68 Mineralization  When the osteoid is about 6 microns thick, it begins to mineralize  Formation of the initial mineral deposits at multiple discrete sites (initiation) Mineral is deposited within and between the collagen fibersMineral is deposited within and between the collagen fibers This process, also, is regulated by the osteoclastsThis process, also, is regulated by the osteoclasts  Mineral maturation Once the cavity is full the mineral crystals pack together, increasing the density of the new boneOnce the cavity is full the mineral crystals pack together, increasing the density of the new bone

69 Quiescence  After the tunneling and refilling Some osteoblasts become osteocytesSome osteoblasts become osteocytes Remain in bone, sense mechanical stresses on bone Remain in bone, sense mechanical stresses on bone Remaining osteoblasts become lining cellsRemaining osteoblasts become lining cells Calcium release from bones Calcium release from bones  Period of relative inactivity Secondary osteon and its associated cells carry on their mechanical, metabolic and homeostatic functionsSecondary osteon and its associated cells carry on their mechanical, metabolic and homeostatic functions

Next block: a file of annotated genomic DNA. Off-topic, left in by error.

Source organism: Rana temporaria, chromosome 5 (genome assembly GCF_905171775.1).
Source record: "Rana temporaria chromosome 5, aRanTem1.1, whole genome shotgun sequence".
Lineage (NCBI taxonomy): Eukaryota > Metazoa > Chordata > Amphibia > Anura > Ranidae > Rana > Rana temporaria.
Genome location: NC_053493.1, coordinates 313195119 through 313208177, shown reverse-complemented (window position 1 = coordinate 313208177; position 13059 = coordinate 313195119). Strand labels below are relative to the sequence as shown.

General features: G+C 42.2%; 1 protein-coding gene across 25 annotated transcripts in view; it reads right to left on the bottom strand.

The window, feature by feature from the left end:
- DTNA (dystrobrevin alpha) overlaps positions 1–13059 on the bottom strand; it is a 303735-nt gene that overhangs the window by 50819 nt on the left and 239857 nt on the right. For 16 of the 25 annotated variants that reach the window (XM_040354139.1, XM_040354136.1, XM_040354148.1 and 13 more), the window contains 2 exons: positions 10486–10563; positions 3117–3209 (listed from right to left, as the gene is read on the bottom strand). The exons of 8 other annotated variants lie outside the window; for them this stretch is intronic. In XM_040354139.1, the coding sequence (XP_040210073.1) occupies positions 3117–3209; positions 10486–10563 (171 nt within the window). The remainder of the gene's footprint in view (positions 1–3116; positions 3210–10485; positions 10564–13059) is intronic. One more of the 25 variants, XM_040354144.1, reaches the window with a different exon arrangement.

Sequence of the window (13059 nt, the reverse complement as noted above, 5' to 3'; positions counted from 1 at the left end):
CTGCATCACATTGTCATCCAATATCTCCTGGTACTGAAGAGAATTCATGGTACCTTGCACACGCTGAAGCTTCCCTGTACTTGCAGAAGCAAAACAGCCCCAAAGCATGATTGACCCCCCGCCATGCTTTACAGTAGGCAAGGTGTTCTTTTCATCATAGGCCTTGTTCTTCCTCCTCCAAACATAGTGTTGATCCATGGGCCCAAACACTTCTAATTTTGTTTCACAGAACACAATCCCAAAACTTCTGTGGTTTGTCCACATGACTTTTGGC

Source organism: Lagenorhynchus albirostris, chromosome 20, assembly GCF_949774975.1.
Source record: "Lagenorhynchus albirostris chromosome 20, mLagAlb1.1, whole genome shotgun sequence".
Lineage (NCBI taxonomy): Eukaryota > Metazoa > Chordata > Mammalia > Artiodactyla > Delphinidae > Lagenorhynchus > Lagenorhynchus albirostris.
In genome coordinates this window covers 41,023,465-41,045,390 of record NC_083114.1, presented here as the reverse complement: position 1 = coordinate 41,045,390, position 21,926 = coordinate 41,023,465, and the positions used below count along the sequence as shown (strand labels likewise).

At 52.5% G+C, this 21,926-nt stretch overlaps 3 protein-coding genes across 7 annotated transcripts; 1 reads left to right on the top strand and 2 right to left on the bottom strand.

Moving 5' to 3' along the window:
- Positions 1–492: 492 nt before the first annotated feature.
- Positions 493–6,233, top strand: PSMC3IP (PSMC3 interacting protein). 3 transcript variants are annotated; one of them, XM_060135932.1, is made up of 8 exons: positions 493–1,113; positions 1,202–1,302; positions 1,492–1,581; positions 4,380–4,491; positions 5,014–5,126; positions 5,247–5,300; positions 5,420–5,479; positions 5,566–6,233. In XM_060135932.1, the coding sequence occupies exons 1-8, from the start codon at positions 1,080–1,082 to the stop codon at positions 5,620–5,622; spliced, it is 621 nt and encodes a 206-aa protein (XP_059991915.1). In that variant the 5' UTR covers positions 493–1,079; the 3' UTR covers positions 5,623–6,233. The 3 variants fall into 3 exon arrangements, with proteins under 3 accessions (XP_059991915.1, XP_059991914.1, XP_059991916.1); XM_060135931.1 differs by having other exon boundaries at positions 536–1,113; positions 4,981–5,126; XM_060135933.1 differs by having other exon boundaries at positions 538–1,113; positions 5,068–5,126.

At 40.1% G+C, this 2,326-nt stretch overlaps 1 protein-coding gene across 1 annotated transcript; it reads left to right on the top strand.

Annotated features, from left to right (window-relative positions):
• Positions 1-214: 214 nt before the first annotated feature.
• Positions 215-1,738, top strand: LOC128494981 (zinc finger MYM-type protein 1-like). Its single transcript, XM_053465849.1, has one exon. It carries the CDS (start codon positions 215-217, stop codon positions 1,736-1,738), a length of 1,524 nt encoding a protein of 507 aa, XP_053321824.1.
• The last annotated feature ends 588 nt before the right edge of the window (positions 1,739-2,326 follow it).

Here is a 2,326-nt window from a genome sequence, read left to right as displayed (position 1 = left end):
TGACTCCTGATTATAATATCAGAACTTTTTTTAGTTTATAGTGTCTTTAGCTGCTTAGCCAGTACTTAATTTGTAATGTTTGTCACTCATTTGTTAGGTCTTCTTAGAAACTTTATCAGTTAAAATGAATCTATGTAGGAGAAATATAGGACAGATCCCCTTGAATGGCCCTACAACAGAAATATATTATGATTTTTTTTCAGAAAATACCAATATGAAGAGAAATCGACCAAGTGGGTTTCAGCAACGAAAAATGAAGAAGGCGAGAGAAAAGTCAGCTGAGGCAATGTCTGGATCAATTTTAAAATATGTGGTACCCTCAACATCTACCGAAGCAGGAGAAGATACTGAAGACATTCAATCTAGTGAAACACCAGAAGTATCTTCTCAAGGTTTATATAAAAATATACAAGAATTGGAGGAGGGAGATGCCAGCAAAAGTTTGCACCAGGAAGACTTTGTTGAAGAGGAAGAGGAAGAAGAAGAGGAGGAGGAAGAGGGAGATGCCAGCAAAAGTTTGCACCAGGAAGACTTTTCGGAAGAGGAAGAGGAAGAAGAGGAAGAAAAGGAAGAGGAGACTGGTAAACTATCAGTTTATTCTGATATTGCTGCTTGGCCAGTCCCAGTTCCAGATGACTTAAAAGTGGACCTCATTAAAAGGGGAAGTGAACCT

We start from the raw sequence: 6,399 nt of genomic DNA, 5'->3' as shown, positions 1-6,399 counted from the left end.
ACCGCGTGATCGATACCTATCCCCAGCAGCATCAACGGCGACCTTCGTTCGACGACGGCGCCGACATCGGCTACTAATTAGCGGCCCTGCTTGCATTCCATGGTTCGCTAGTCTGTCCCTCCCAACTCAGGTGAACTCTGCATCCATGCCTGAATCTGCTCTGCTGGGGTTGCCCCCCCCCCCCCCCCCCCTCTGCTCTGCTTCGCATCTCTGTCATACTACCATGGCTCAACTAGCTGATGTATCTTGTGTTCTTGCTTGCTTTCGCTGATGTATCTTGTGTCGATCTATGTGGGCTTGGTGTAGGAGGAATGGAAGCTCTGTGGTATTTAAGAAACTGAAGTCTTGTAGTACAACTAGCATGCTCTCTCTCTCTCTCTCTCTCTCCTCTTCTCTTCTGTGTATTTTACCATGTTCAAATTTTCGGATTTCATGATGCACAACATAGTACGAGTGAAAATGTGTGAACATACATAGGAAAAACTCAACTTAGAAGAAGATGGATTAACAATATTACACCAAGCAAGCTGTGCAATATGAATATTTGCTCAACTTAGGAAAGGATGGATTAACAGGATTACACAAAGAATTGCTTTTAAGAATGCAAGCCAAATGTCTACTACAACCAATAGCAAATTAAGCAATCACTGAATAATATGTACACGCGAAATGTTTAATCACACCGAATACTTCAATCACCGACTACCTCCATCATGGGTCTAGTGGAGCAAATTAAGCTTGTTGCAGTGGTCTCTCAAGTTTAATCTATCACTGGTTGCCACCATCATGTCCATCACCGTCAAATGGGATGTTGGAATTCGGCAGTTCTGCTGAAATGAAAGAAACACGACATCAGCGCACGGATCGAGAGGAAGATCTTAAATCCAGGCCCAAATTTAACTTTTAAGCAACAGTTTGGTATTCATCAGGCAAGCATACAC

70 Mechanical Support Provides strength and stiffness Provides strength and stiffness Hollow cylinder: Strong and light Hollow cylinder: Strong and light Have mechanisms for avoiding fatigue fracture Have mechanisms for avoiding fatigue fracture

71 Hematopoiesis  Development of blood cells Occurs in the marrow of boneOccurs in the marrow of bone  These regions are mainly composed of trabecular bone (e.g. The iliac crest, vertebral body, proximal and distal femur)(e.g. The iliac crest, vertebral body, proximal and distal femur)

72 Protection of Vital Structures Flat bones in the head protect the brain Flat bones in the head protect the brain Protects heart and lungs in chest Protects heart and lungs in chest Vertebrae in the spine protect the spinal cord and nerves Vertebrae in the spine protect the spinal cord and nerves

73 Mineral Homeostasis Primary storehouse of calcium and phosphorus Primary storehouse of calcium and phosphorus Trabecular bone are rapidly formed or destroyed Trabecular bone are rapidly formed or destroyed In response to shifts in calcium stasis without serious mechanical consequencesIn response to shifts in calcium stasis without serious mechanical consequences

74 Fatigue Curve Probability of Injury